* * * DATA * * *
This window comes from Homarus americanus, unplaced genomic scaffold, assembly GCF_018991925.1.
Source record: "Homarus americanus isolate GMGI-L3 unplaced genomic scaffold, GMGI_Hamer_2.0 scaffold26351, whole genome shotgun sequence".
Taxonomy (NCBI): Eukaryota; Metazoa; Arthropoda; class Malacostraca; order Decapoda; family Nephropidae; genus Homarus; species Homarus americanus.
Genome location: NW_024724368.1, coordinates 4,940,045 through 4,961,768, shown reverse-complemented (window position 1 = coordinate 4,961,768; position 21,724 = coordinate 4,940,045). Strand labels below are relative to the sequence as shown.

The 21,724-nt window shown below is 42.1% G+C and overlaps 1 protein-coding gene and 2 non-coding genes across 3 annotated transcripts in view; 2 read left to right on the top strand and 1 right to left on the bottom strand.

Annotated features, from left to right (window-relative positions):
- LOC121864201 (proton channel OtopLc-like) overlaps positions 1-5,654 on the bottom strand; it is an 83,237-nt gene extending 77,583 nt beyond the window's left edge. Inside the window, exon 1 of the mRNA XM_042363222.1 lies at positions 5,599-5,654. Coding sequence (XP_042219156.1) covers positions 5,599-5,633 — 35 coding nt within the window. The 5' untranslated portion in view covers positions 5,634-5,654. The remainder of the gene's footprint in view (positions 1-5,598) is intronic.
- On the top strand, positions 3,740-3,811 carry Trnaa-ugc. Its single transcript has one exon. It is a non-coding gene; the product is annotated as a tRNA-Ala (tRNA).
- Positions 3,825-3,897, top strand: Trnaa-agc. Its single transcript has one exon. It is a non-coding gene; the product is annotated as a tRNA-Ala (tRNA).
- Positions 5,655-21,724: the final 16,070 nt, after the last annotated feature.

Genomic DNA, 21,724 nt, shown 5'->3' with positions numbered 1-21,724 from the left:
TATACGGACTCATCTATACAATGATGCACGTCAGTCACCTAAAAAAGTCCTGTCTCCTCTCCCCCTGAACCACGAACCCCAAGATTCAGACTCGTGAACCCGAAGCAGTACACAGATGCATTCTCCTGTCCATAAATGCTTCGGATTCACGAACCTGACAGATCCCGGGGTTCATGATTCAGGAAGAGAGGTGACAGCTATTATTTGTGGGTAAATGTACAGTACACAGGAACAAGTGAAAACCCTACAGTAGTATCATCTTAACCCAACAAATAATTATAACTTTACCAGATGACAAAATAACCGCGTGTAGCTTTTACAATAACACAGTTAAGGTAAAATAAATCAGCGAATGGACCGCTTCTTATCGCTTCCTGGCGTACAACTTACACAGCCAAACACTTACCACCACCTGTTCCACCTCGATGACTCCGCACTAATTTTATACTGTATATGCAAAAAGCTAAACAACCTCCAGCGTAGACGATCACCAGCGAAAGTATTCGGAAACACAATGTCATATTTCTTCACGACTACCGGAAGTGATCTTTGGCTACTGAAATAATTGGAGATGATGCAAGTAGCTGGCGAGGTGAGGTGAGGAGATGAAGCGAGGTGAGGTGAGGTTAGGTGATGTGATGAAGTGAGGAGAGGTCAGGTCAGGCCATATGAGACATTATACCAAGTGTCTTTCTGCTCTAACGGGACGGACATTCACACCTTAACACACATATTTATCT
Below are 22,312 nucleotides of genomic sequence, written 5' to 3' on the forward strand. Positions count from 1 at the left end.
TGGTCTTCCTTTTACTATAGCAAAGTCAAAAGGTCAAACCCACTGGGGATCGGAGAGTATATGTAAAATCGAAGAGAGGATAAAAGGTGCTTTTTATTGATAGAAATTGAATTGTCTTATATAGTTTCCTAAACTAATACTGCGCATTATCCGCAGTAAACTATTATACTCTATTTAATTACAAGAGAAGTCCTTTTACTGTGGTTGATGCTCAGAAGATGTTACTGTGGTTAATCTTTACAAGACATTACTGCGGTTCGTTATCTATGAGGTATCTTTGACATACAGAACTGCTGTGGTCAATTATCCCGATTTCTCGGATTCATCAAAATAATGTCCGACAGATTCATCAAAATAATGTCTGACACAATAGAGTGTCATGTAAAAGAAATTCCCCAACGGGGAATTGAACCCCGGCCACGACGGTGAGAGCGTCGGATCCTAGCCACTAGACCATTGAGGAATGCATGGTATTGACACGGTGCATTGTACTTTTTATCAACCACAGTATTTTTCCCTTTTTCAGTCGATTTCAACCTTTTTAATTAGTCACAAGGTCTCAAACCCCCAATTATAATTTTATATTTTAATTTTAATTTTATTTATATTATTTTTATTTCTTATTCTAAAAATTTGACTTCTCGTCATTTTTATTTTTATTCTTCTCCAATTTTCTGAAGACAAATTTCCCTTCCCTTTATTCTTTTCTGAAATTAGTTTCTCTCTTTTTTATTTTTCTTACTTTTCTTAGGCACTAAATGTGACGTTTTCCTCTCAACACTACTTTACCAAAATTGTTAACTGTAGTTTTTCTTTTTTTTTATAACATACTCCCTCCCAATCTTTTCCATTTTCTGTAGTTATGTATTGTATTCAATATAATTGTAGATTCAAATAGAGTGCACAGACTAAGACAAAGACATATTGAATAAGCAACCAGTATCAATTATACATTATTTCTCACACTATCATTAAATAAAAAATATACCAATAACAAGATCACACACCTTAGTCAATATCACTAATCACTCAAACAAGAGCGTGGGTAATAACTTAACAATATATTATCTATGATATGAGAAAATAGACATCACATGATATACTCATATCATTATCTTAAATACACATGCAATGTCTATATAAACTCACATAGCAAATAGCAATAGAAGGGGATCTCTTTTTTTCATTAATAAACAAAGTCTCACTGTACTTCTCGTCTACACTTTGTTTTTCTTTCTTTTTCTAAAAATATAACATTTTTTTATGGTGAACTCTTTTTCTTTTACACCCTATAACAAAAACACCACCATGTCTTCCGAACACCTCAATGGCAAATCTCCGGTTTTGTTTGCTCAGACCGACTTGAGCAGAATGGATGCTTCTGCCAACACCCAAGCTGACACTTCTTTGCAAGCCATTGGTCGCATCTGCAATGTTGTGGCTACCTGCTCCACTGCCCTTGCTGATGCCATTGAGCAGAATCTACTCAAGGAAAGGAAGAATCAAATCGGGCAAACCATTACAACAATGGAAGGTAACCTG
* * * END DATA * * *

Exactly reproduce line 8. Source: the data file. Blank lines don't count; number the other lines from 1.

- On the top strand, positions 3,740-3,811 carry Trnaa-ugc. Its single transcript has one exon. It is a non-coding gene; the product is annotated as a tRNA-Ala (tRNA).